Surfacing

There has been a sign on the side of Llanbadarn Road for weeks now warning that the road ahead would be closed from 7 pm to 6 am for five days. The surface had been scraped away but the road had remained open for traffic. This morning as I walked a red sign ahead signalled that the road was now closed. The scene was satanic. There were lights, about eight men in high vis jackets and trousers and helmets, two trucks melting the tar with burners aboard that belched fire and smoke and a wall of steam as the hot asphalt fumes mingled with the morning air. It’s usually so quiet and still at that time in the morning and now I was confronted with this industry, noise and churning machinery. Though to be fair the men themselves were quiet. No one spoke as each got on with their task. Some raked the tar flat, others were line painting. I stood a moment and watched as a young lad formed a perfect S on the bus stop marking just outside the Chinese take-away, something ‘dumpling’ I think it’s called, though I’ve never seen it open. The hot smoky smell of tar obliterated any of the gorgeous smells of warm dough usually emanating from the Pelican Bakery at that time in the morning. I didn’t mind. The yellow light of their spotlights was comfort enough.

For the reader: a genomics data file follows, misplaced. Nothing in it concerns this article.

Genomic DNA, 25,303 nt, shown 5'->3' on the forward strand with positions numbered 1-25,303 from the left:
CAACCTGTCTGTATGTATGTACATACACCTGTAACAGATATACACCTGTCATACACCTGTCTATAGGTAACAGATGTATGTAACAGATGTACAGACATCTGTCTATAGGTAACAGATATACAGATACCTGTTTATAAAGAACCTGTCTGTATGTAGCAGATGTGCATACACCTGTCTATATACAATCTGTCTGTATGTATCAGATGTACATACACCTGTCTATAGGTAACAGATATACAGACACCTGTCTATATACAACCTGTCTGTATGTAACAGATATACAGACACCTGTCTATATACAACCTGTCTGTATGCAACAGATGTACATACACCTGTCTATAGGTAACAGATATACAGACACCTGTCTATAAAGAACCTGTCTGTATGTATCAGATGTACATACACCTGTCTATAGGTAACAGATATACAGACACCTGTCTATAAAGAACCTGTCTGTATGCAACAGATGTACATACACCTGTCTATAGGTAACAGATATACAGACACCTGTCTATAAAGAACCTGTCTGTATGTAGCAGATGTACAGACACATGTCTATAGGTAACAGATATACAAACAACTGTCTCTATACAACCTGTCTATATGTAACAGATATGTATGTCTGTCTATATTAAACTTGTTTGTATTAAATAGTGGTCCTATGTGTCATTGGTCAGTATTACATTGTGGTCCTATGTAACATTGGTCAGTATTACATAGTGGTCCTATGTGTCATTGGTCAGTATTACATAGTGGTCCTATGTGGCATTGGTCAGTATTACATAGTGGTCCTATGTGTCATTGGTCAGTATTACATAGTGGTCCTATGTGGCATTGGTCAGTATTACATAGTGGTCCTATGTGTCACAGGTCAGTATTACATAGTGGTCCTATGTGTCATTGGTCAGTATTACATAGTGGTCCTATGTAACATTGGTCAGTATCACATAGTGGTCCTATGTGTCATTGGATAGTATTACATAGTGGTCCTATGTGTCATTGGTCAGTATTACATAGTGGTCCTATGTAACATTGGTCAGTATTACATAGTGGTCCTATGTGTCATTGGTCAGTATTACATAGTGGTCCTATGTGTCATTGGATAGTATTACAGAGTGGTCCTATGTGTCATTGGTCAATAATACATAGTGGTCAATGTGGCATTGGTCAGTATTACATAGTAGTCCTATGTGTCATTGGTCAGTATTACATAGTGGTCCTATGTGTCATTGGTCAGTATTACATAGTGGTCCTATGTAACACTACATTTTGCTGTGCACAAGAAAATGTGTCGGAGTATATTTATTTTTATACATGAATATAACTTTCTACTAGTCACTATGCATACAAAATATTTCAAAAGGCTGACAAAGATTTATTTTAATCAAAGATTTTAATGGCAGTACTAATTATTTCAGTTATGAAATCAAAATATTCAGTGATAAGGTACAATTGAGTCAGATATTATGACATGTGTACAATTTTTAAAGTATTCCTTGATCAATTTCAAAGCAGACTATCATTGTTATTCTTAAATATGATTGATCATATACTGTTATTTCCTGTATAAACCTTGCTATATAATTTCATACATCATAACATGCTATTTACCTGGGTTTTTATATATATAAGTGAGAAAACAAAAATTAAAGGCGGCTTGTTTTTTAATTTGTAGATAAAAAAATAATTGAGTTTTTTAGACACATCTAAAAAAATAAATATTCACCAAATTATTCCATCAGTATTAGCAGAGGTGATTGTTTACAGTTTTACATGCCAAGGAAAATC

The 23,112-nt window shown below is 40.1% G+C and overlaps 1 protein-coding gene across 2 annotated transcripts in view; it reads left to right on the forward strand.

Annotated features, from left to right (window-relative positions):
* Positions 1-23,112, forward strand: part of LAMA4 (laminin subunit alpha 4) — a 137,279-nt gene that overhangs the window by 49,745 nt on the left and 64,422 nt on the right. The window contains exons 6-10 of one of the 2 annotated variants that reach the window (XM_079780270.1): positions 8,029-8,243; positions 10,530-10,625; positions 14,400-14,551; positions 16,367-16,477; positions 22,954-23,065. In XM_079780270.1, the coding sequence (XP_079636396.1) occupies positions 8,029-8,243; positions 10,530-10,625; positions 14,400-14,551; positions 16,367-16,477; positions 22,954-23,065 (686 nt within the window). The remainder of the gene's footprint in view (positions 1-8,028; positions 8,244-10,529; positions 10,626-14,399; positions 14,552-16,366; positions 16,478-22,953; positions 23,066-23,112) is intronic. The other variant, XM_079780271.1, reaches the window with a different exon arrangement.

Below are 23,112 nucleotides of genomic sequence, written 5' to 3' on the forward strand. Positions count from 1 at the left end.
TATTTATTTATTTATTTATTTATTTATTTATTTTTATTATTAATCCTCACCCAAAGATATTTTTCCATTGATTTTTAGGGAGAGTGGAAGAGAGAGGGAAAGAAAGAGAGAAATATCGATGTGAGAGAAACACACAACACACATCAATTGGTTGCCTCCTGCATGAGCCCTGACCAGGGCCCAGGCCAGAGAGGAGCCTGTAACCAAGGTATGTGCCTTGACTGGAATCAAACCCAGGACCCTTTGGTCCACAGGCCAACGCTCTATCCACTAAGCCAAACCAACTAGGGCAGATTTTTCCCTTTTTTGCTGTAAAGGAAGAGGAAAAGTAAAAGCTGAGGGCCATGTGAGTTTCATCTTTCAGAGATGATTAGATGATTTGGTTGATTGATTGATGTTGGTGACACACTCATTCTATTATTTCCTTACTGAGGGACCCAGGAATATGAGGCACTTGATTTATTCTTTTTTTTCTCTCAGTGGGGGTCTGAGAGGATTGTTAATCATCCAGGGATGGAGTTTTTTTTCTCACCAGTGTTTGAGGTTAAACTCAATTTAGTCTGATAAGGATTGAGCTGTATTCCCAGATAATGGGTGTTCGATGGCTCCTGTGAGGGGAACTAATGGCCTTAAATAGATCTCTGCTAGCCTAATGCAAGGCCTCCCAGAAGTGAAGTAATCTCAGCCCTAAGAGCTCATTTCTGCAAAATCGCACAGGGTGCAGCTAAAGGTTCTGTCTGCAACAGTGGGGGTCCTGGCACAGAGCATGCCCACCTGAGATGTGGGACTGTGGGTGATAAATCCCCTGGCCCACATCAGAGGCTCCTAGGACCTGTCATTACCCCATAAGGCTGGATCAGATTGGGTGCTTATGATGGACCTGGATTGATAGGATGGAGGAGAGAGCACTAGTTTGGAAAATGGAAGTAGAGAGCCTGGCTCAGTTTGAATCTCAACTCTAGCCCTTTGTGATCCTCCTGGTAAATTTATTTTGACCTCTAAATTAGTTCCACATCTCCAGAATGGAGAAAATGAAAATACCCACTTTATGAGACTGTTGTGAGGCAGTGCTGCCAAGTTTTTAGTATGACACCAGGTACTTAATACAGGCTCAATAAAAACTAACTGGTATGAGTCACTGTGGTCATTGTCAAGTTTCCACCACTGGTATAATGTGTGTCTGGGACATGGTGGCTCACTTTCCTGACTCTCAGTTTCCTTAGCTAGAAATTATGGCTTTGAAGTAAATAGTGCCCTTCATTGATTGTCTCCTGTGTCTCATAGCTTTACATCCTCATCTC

I’m too switched on. There is so much in my head. It is exciting but I can’t switch off the need to plan, speculate and problem-solve. My back is rigid with it. I feel myself gritting my teeth, my jaw is tight. I keep trying to breathe. We scrap over breakfast. Small things. I know I am being antagonistic and he in turn becomes so. It is my fault. I’m too tight-wired. It matters too much. And the need to do things well, to do things right, everything, overwhelms me.

It’s taken an interesting turn. I like it. I like where it is going, for all its unexpectedness. I want to understand how those without sight or hearing perceive the world, to stand to their shoes, their skin so that my work might engage them, stimulate and indeed edify. But, as always, I have much to learn. Show me. Show me how.